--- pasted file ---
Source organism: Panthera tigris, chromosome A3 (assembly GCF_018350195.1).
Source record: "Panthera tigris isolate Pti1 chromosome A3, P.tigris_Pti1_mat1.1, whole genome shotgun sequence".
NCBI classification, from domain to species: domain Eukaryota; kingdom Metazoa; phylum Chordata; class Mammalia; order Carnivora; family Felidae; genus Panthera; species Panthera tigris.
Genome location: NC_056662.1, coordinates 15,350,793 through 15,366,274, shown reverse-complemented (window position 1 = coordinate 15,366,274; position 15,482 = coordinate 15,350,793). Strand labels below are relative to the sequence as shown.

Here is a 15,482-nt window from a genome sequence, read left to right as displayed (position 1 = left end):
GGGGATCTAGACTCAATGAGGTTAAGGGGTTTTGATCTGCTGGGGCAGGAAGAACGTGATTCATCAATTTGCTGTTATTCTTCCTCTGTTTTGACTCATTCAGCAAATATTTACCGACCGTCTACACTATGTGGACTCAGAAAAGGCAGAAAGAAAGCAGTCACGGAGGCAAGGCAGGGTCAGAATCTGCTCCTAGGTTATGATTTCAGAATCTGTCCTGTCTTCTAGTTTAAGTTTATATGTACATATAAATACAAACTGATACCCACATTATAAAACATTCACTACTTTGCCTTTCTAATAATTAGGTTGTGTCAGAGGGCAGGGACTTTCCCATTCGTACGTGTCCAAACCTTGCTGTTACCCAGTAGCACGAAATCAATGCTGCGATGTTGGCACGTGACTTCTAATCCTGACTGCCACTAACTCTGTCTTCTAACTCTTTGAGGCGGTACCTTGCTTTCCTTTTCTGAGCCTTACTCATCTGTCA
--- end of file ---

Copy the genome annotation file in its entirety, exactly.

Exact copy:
Source organism: Panthera tigris, chromosome A3 (assembly GCF_018350195.1).
Source record: "Panthera tigris isolate Pti1 chromosome A3, P.tigris_Pti1_mat1.1, whole genome shotgun sequence".
NCBI classification, from domain to species: domain Eukaryota; kingdom Metazoa; phylum Chordata; class Mammalia; order Carnivora; family Felidae; genus Panthera; species Panthera tigris.
Genome location: NC_056662.1, coordinates 15,350,793 through 15,366,274, shown reverse-complemented (window position 1 = coordinate 15,366,274; position 15,482 = coordinate 15,350,793). Strand labels below are relative to the sequence as shown.

Here is a 15,482-nt window from a genome sequence, read left to right as displayed (position 1 = left end):
GGGGATCTAGACTCAATGAGGTTAAGGGGTTTTGATCTGCTGGGGCAGGAAGAACGTGATTCATCAATTTGCTGTTATTCTTCCTCTGTTTTGACTCATTCAGCAAATATTTACCGACCGTCTACACTATGTGGACTCAGAAAAGGCAGAAAGAAAGCAGTCACGGAGGCAAGGCAGGGTCAGAATCTGCTCCTAGGTTATGATTTCAGAATCTGTCCTGTCTTCTAGTTTAAGTTTATATGTACATATAAATACAAACTGATACCCACATTATAAAACATTCACTACTTTGCCTTTCTAATAATTAGGTTGTGTCAGAGGGCAGGGACTTTCCCATTCGTACGTGTCCAAACCTTGCTGTTACCCAGTAGCACGAAATCAATGCTGCGATGTTGGCACGTGACTTCTAATCCTGACTGCCACTAACTCTGTCTTCTAACTCTTTGAGGCGGTACCTTGCTTTCCTTTTCTGAGCCTTACTCATCTGTCA